The short answer is no.   

To answer this question we first look to Registered Charity Newsletter No. 20 from the Charities Directorate of CRA to answer this question.  Newsletter No. 20 advises:

“Board of directors

Q. Does the requirement that a charity be resident in Canada require that a majority of its board of directors be Canadian residents for income tax purposes?

A. Section 248(1) of the Income Tax Act requires that a registered charity reside in Canada, and that it be created or established in Canada. However, how the rules concerning residency apply differs according to the way the charity has been structured. For example, whether it is incorporated or governed by a legal document that creates a trust or by a constitution, and whether it is “a branch, section, parish, congregation or other division of an organization”.  The residency requirement for charities and some other rules, notably those dealing with charities having to keep books and records in Canada or with restricting fund transfers to qualified donees only, suggest that registered charities ought to have a significant Canadian presence. However, in the case of corporations, the general provisions of the Income Tax Act concerning corporate residency (ss 250(4)) deem any corporation (charitable or not) to be residing in Canada simply if it was incorporated in Canada.  If there is no incorporation, the requirements can be different. For example, in general, a trust is resident in the country where the majority of its trustees are resident.  However, an unincorporated association is a “person” for the purposes of the Income Tax Act, and would likely be resident where its central management and control resides.”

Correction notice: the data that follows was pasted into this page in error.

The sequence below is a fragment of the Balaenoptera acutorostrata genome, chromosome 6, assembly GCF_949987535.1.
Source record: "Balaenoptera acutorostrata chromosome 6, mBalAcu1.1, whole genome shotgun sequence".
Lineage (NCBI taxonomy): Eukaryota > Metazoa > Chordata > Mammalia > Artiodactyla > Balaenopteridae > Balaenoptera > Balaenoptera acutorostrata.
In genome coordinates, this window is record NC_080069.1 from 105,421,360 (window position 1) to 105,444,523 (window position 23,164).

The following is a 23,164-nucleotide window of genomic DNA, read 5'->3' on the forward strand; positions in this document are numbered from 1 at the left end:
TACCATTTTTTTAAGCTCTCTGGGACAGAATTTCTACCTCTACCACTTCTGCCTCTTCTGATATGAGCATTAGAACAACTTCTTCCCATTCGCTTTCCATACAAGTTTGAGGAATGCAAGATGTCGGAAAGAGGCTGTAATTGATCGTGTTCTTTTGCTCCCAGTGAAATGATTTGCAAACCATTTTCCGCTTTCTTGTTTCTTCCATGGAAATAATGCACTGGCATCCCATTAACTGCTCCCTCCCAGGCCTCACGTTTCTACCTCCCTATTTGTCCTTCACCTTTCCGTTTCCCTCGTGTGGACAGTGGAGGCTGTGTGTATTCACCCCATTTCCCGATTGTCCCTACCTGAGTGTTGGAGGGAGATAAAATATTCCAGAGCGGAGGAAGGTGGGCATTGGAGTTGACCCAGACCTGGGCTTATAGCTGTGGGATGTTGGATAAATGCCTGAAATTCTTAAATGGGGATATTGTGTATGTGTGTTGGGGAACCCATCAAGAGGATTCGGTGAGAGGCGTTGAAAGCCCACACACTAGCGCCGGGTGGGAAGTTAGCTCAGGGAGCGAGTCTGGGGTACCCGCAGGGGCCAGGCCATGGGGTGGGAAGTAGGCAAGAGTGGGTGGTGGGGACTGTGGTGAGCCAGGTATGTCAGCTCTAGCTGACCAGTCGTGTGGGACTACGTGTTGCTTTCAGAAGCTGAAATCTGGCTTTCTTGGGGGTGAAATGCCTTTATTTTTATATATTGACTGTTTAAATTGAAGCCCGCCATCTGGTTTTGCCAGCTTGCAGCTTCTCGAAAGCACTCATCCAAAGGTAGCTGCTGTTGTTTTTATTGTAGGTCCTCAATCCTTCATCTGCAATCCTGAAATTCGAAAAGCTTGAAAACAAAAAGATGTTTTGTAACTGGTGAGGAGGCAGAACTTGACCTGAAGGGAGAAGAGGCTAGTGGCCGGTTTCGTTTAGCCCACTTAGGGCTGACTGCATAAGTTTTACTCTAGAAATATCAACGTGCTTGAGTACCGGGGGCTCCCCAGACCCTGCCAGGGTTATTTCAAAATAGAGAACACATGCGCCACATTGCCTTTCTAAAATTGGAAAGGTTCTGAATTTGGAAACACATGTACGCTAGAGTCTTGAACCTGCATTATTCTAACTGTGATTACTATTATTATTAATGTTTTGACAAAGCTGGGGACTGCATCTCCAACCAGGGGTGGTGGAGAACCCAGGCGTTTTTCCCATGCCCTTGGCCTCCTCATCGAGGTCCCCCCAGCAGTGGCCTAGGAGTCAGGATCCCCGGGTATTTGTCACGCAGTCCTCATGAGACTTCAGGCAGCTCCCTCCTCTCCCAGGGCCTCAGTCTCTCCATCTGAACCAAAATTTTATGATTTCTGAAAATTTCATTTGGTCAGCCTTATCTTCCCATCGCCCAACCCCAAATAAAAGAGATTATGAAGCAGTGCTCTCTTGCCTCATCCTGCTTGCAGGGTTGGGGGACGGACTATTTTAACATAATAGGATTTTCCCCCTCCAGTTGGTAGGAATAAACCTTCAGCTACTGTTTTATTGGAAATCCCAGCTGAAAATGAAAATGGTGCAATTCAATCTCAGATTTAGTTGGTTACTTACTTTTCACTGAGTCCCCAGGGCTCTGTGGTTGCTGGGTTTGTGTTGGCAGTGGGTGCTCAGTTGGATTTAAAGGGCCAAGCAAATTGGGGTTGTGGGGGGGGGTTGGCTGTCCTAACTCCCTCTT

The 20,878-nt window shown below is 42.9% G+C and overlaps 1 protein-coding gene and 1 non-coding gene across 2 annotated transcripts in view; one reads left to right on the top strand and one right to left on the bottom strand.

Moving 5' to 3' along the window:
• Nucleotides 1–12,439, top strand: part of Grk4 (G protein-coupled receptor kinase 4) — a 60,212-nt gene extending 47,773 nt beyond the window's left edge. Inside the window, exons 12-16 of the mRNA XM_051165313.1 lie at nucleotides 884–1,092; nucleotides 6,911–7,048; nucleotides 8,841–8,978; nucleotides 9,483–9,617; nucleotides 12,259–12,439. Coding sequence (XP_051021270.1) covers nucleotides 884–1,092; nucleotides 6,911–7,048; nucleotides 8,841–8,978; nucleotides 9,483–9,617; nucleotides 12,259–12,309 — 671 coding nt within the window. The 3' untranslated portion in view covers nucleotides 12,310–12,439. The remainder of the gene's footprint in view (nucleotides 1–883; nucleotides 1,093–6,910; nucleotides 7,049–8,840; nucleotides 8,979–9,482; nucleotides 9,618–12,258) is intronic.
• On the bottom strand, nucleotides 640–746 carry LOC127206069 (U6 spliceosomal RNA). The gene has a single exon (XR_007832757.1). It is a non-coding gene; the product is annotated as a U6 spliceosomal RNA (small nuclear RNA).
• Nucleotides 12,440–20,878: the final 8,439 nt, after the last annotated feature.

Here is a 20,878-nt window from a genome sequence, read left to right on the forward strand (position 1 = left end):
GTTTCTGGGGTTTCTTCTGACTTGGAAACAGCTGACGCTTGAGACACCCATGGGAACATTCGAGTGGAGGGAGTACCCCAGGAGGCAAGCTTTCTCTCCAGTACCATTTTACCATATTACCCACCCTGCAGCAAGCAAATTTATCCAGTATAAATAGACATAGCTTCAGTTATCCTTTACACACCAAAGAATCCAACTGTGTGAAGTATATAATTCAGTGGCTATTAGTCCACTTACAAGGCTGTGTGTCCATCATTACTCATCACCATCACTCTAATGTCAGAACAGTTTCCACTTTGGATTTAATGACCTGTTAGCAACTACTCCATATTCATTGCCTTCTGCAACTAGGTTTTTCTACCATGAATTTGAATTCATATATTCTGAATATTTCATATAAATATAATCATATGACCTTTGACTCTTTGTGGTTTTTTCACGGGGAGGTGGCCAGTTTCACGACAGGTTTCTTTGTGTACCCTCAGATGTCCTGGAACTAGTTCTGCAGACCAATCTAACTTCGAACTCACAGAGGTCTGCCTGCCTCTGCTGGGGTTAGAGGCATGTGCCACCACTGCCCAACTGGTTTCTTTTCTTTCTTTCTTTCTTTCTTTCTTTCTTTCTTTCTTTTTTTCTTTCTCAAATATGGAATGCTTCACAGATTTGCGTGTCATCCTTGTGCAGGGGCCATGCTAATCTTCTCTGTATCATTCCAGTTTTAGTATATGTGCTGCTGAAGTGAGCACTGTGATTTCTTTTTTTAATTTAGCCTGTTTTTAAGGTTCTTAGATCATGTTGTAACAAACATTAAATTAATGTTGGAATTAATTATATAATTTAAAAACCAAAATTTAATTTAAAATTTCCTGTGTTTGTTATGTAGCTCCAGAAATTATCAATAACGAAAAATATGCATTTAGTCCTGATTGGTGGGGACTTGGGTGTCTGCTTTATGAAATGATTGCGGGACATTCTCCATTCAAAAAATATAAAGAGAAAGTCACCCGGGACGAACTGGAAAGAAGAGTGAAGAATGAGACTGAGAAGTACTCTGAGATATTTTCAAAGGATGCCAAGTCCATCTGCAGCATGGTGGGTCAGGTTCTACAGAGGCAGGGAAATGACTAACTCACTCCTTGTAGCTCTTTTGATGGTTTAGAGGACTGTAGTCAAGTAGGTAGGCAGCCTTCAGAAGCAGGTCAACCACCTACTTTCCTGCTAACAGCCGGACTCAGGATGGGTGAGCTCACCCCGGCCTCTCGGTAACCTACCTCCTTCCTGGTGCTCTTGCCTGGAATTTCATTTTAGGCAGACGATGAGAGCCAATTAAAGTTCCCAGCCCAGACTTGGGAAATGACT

Therefore, if the charity will be a Canadian or Ontario corporation then it will be deemed that such corporation (charitable or not) is residing in Canada simply because it was incorporated in Canada.

In addition to Newsletter No. 20, the Canada Not-for-profit Corporations Act which governs federal non-share capital corporations, and the Ontario Corporations Act which governs Ontario non-share capital corporations, do not have a Canadian residency requirement for directors.  Therefore in theory all Canadian and Ontario non-profits could have all non-resident Canadian directors. 

The rules are different for trusts.  A trust is resident in the country where the majority of its trustees are resident.  Therefore a majority of the trust’s trustee’s need to be resident in Canada.  With unincorporated associations they will likely be resident where its central management and control resides.  Generally, trusts or unincorporated associations are not used in conducting international philanthropic activities.

That being said, although there is no legal requirement that Canadian charities have resident Canadian directors, it will be more difficult to show when applying for charitable status, or after the charity has received charitable status, that the Canadian charity is maintaining “direction and control” over its foreign activities if a majority of its directors are not resident in Canada.